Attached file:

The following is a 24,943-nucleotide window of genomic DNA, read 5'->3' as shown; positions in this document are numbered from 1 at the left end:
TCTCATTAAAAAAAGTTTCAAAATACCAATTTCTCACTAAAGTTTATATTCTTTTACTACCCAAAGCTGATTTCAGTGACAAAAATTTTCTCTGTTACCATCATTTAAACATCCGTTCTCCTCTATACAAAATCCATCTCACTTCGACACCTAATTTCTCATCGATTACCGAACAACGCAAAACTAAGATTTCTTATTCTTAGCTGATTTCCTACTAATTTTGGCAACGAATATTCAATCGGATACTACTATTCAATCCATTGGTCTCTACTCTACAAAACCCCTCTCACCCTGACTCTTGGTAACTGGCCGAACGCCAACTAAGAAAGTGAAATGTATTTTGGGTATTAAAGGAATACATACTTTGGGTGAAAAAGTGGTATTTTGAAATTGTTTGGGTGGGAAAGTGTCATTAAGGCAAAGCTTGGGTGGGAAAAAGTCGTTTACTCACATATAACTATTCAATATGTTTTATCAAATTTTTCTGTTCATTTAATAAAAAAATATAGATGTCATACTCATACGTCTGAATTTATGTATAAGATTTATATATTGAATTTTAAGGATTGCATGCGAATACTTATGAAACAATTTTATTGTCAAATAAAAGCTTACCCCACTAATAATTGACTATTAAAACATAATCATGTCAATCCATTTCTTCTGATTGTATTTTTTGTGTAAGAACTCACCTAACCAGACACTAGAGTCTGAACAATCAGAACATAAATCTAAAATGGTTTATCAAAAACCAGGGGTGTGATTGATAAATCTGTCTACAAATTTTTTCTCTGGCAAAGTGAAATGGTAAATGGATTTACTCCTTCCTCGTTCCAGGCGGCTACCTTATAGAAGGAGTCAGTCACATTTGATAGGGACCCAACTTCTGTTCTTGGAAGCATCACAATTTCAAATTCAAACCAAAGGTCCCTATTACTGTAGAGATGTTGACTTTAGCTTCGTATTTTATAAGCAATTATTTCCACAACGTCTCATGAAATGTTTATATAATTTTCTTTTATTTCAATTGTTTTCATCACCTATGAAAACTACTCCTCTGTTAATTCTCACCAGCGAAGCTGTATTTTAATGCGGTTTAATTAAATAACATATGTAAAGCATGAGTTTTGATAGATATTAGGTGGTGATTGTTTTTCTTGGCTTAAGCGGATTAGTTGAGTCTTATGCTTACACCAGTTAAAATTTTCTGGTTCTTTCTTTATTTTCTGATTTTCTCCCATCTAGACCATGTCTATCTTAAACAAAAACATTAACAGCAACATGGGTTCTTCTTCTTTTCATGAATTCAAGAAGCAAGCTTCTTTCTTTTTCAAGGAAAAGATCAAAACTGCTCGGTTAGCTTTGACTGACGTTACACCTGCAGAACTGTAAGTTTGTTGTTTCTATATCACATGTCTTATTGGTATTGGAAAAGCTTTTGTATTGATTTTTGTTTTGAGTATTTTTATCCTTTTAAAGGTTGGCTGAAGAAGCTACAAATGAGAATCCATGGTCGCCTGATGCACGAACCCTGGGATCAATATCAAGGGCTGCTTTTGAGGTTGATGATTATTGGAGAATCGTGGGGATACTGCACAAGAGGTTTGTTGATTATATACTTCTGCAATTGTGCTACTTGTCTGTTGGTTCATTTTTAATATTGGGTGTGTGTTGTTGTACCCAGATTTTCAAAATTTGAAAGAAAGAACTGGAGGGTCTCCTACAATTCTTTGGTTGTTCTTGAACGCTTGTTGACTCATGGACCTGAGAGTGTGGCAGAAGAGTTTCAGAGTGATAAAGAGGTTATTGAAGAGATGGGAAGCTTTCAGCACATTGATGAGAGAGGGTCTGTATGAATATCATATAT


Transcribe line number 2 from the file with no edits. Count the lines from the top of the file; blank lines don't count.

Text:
TCTCATTAAAAAAAGTTTCAAAATACCAATTTCTCACTAAAGTTTATATTCTTTTACTACCCAAAGCTGATTTCAGTGACAAAAATTTTCTCTGTTACCATCATTTAAACATCCGTTCTCCTCTATACAAAATCCATCTCACTTCGACACCTAATTTCTCATCGATTACCGAACAACGCAAAACTAAGATTTCTTATTCTTAGCTGATTTCCTACTAATTTTGGCAACGAATATTCAATCGGATACTACTATTCAATCCATTGGTCTCTACTCTACAAAACCCCTCTCACCCTGACTCTTGGTAACTGGCCGAACGCCAACTAAGAAAGTGAAATGTATTTTGGGTATTAAAGGAATACATACTTTGGGTGAAAAAGTGGTATTTTGAAATTGTTTGGGTGGGAAAGTGTCATTAAGGCAAAGCTTGGGTGGGAAAAAGTCGTTTACTCACATATAACTATTCAATATGTTTTATCAAATTTTTCTGTTCATTTAATAAAAAAATATAGATGTCATACTCATACGTCTGAATTTATGTATAAGATTTATATATTGAATTTTAAGGATTGCATGCGAATACTTATGAAACAATTTTATTGTCAAATAAAAGCTTACCCCACTAATAATTGACTATTAAAACATAATCATGTCAATCCATTTCTTCTGATTGTATTTTTTGTGTAAGAACTCACCTAACCAGACACTAGAGTCTGAACAATCAGAACATAAATCTAAAATGGTTTATCAAAAACCAGGGGTGTGATTGATAAATCTGTCTACAAATTTTTTCTCTGGCAAAGTGAAATGGTAAATGGATTTACTCCTTCCTCGTTCCAGGCGGCTACCTTATAGAAGGAGTCAGTCACATTTGATAGGGACCCAACTTCTGTTCTTGGAAGCATCACAATTTCAAATTCAAACCAAAGGTCCCTATTACTGTAGAGATGTTGACTTTAGCTTCGTATTTTATAAGCAATTATTTCCACAACGTCTCATGAAATGTTTATATAATTTTCTTTTATTTCAATTGTTTTCATCACCTATGAAAACTACTCCTCTGTTAATTCTCACCAGCGAAGCTGTATTTTAATGCGGTTTAATTAAATAACATATGTAAAGCATGAGTTTTGATAGATATTAGGTGGTGATTGTTTTTCTTGGCTTAAGCGGATTAGTTGAGTCTTATGCTTACACCAGTTAAAATTTTCTGGTTCTTTCTTTATTTTCTGATTTTCTCCCATCTAGACCATGTCTATCTTAAACAAAAACATTAACAGCAACATGGGTTCTTCTTCTTTTCATGAATTCAAGAAGCAAGCTTCTTTCTTTTTCAAGGAAAAGATCAAAACTGCTCGGTTAGCTTTGACTGACGTTACACCTGCAGAACTGTAAGTTTGTTGTTTCTATATCACATGTCTTATTGGTATTGGAAAAGCTTTTGTATTGATTTTTGTTTTGAGTATTTTTATCCTTTTAAAGGTTGGCTGAAGAAGCTACAAATGAGAATCCATGGTCGCCTGATGCACGAACCCTGGGATCAATATCAAGGGCTGCTTTTGAGGTTGATGATTATTGGAGAATCGTGGGGATACTGCACAAGAGGTTTGTTGATTATATACTTCTGCAATTGTGCTACTTGTCTGTTGGTTCATTTTTAATATTGGGTGTGTGTTGTTGTACCCAGATTTTCAAAATTTGAAAGAAAGAACTGGAGGGTCTCCTACAATTCTTTGGTTGTTCTTGAACGCTTGTTGACTCATGGACCTGAGAGTGTGGCAGAAGAGTTTCAGAGTGATAAAGAGGTTATTGAAGAGATGGGAAGCTTTCAGCACATTGATGAGAGAGGGTCTGTATGAATATCATATAT